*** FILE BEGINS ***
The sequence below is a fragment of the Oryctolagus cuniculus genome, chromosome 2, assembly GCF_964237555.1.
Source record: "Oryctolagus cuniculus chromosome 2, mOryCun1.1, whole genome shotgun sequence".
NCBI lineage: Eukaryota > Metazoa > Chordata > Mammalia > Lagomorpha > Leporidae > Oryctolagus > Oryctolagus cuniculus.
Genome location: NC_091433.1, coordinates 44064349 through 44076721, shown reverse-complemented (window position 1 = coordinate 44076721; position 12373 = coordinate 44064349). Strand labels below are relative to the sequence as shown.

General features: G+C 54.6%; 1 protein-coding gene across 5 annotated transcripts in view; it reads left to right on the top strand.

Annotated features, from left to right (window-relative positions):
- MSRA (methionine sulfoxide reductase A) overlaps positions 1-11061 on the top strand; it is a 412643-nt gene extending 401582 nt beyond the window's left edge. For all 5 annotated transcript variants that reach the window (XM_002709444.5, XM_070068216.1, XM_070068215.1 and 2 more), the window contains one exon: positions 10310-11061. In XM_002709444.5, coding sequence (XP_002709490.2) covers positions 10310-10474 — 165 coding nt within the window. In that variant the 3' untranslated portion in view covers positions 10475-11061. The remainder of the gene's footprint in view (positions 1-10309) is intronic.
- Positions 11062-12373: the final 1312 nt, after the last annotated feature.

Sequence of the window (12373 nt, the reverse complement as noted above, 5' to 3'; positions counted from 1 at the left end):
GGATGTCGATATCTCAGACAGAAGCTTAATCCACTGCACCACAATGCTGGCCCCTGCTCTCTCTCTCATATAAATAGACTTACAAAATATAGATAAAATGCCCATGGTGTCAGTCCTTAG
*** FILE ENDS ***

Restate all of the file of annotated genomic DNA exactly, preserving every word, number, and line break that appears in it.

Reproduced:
The sequence below is a fragment of the Oryctolagus cuniculus genome, chromosome 2, assembly GCF_964237555.1.
Source record: "Oryctolagus cuniculus chromosome 2, mOryCun1.1, whole genome shotgun sequence".
NCBI lineage: Eukaryota > Metazoa > Chordata > Mammalia > Lagomorpha > Leporidae > Oryctolagus > Oryctolagus cuniculus.
Genome location: NC_091433.1, coordinates 44064349 through 44076721, shown reverse-complemented (window position 1 = coordinate 44076721; position 12373 = coordinate 44064349). Strand labels below are relative to the sequence as shown.

General features: G+C 54.6%; 1 protein-coding gene across 5 annotated transcripts in view; it reads left to right on the top strand.

Annotated features, from left to right (window-relative positions):
- MSRA (methionine sulfoxide reductase A) overlaps positions 1-11061 on the top strand; it is a 412643-nt gene extending 401582 nt beyond the window's left edge. For all 5 annotated transcript variants that reach the window (XM_002709444.5, XM_070068216.1, XM_070068215.1 and 2 more), the window contains one exon: positions 10310-11061. In XM_002709444.5, coding sequence (XP_002709490.2) covers positions 10310-10474 — 165 coding nt within the window. In that variant the 3' untranslated portion in view covers positions 10475-11061. The remainder of the gene's footprint in view (positions 1-10309) is intronic.
- Positions 11062-12373: the final 1312 nt, after the last annotated feature.

Sequence of the window (12373 nt, the reverse complement as noted above, 5' to 3'; positions counted from 1 at the left end):
GGATGTCGATATCTCAGACAGAAGCTTAATCCACTGCACCACAATGCTGGCCCCTGCTCTCTCTCTCATATAAATAGACTTACAAAATATAGATAAAATGCCCATGGTGTCAGTCCTTAG